There’s a lot of freedom and innovation when it comes to dining in Japan. For every Michelin-starred restaurant in Tokyo, there’s an equally impressive place where you can dine with maids, hang out with cats or even watch boys make out.

Now there’s another must-visit eatery to add to Tokyo’s ever-growing list of unique cafes and this time the star of the show is the humble slice of bread. At Centre the Bakery in Ginza, you can choose your own toaster, take it back to your table and enjoy freshly made toast.

Centre the Bakery is run by Takahiro Nishikawa, a respected boulangerie owner known for his famous Viron brasserie and bakery outlets.


Toast sets are available from 10:00 am while a variety of sandwiches can be ordered from 11:00 am. Although there’s a take-out option available, eating-in means you get to try out a number of toasters from the display inside.


The toaster selection runs along the right-hand side as you enter.


The space inside is light and airy, with Scandinavian furniture adding to the minimalist, natural interior.



Prices start at 400 yen (US$3.49) for a small soup and go all the way up to 6,000 yen ($52.35) for a deluxe deep-fried beef sandwich. The toast sets, which allow you to use a toaster at the table, range from 1,000 – 1,700 yen ($8.73 – $14.83) depending on whether you choose two or three slices with butter or jams. The price reflects the artisanal nature of the whole experience.


There are twenty toasters to choose from. Simply grab your favourite and take it back to the table with you.


The all-star lineup includes Magimix, Rowlett, Russell Hobbs, T-FAL, Dualit, and DeLonghi. Each toaster comes with information regarding key features and the country of origin.



Once you’ve made your selection, the waitress plugs the toaster in at your table and gives you detailed instructions on how to use it, including how many slices you can put in and the fact that the toast will pop up once its ready.


While the crash course in toast making may seem unnecessary, toasters as we know them aren’t commonly seen in Japanese kitchens, with many people opting to use mini grill ovens known as toaster ovens instead. If a Japanese toaster oven cafe opened up abroad, we’d probably need some explanation to use them too!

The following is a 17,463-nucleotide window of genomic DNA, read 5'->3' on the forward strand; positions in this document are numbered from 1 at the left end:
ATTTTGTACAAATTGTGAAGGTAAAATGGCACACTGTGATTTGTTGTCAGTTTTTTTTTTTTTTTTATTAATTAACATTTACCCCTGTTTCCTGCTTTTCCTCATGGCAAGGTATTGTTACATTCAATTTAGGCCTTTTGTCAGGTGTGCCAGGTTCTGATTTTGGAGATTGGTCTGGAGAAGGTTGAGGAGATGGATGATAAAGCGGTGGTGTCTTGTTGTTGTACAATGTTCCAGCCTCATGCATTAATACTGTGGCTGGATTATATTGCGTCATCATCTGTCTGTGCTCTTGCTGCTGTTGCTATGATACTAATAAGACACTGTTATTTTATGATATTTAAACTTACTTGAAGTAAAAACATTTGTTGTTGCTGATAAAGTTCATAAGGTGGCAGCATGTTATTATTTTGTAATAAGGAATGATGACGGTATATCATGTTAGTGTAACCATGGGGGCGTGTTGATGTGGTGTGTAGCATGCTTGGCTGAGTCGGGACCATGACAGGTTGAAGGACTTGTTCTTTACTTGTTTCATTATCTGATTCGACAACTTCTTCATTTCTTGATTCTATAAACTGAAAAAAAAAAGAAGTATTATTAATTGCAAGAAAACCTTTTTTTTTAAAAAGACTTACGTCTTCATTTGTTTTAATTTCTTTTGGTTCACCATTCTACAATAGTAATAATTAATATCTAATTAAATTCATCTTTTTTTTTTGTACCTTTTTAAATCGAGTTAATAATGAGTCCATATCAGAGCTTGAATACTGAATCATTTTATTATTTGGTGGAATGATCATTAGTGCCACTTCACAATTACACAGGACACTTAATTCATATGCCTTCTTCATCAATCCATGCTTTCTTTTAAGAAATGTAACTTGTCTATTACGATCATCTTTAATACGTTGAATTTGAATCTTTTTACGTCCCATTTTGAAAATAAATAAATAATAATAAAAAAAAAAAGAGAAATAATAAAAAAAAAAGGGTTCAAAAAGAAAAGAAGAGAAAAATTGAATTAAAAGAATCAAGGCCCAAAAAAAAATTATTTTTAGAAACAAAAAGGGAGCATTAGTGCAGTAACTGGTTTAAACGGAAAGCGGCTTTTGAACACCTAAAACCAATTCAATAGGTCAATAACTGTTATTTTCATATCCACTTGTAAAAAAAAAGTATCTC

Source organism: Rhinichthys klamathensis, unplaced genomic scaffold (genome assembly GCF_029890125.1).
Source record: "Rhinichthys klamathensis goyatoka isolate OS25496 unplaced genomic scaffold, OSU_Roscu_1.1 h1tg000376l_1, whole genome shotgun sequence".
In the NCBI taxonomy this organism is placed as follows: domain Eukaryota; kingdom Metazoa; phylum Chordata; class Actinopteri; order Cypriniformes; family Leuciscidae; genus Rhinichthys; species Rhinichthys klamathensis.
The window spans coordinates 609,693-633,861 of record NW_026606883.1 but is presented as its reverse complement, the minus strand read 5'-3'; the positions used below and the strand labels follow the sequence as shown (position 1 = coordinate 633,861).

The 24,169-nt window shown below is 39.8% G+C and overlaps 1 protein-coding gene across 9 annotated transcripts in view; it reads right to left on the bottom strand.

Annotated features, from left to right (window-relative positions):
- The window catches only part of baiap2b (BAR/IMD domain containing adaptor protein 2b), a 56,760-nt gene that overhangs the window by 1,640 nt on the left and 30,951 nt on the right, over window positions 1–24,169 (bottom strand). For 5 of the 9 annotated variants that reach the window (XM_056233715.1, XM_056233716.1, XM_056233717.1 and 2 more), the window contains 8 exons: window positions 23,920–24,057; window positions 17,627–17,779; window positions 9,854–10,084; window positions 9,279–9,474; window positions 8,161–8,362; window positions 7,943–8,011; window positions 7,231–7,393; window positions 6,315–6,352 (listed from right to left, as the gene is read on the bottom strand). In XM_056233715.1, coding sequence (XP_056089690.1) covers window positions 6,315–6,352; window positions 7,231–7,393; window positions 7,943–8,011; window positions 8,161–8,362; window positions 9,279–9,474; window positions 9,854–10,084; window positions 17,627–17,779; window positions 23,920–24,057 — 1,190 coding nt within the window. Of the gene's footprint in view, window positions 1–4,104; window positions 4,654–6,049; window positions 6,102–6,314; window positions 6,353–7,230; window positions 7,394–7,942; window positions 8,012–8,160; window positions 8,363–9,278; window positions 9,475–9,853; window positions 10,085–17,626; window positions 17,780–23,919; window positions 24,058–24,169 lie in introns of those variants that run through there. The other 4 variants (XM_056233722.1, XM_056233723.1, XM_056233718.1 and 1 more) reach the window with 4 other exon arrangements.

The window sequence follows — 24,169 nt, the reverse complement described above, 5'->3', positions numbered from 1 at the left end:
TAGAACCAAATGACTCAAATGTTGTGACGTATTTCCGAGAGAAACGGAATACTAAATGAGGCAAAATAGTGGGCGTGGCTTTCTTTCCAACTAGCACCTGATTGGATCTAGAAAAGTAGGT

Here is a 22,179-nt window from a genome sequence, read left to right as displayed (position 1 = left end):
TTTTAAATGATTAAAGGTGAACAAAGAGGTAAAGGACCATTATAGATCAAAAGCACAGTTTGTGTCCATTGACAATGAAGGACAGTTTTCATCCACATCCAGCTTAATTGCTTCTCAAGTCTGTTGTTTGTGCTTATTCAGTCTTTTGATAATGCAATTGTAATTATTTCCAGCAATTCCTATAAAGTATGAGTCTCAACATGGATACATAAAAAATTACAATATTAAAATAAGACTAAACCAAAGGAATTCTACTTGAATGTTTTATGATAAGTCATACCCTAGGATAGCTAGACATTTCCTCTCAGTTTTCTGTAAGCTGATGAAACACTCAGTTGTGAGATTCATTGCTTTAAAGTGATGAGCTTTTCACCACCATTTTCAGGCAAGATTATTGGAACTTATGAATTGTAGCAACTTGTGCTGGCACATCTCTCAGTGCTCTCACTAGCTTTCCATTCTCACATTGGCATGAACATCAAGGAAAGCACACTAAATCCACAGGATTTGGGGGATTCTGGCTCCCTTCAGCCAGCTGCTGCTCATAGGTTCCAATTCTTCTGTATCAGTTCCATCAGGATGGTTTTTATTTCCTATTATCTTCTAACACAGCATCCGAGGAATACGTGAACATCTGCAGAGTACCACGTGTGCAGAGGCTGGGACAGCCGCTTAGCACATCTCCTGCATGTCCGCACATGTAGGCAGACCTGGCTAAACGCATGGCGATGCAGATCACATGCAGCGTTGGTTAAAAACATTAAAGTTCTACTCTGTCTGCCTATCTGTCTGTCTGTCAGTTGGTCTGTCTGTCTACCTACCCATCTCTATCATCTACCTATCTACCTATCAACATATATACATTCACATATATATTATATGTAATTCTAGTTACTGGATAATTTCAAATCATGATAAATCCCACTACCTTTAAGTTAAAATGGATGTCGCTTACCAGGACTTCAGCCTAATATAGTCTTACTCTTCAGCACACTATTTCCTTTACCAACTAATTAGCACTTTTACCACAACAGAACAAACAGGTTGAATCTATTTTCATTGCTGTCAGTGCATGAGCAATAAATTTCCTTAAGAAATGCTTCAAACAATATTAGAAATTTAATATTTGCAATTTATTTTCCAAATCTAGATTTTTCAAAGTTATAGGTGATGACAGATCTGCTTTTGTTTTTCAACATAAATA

When your order is delivered to the table, a waiter carefully explains each slice of bread and butter as if you’re dining in a five star restaurant. From left to right, the breads are made according to Japanese, American and English styles, each with their own distinctive texture and flavour.


Two of the butters come from Hokkaido; one from well-known Yotsuba dairy and the other from Mr Nishikawa’s own farm. The other butter, from renowned French company Échiré, is one of the world’s most expensive butters, which explains the high price of the toast sets.


Artisanal jams and chocolate spreads accompany the more expensive toast sets.


Surprisingly, each slice of toast really does taste different, with the Japanese style being the mildest, increasing in flavour and crunch with the English style being the most distinctive.


The high quality ingredients and service extend to the cheese wheel, which is freshly melted onto cheese-based orders.


The Croque Monseiur is full of cheesy goodness.


The area under the flue has wire mesh sitting over coals for customers who prefer to toast their bread in more of a camp-style manner.


The area at the back of the restaurant is often in demand, with customers waiting at the front for a seat in the cosy, den-like atmosphere.


The line to buy loaves of bread extends all the way outside the store so if you’d like to take home a loaf, make sure you get there early. With many of the ingredients delivered fresh from the owner’s pasture in Hokkaido and the special method of dry-ageing their bread dough for 36 hours to ensure maximum umami flavour when toasted, this is one of the most popular places to enjoy bread in Tokyo.


Photos: RocketNews24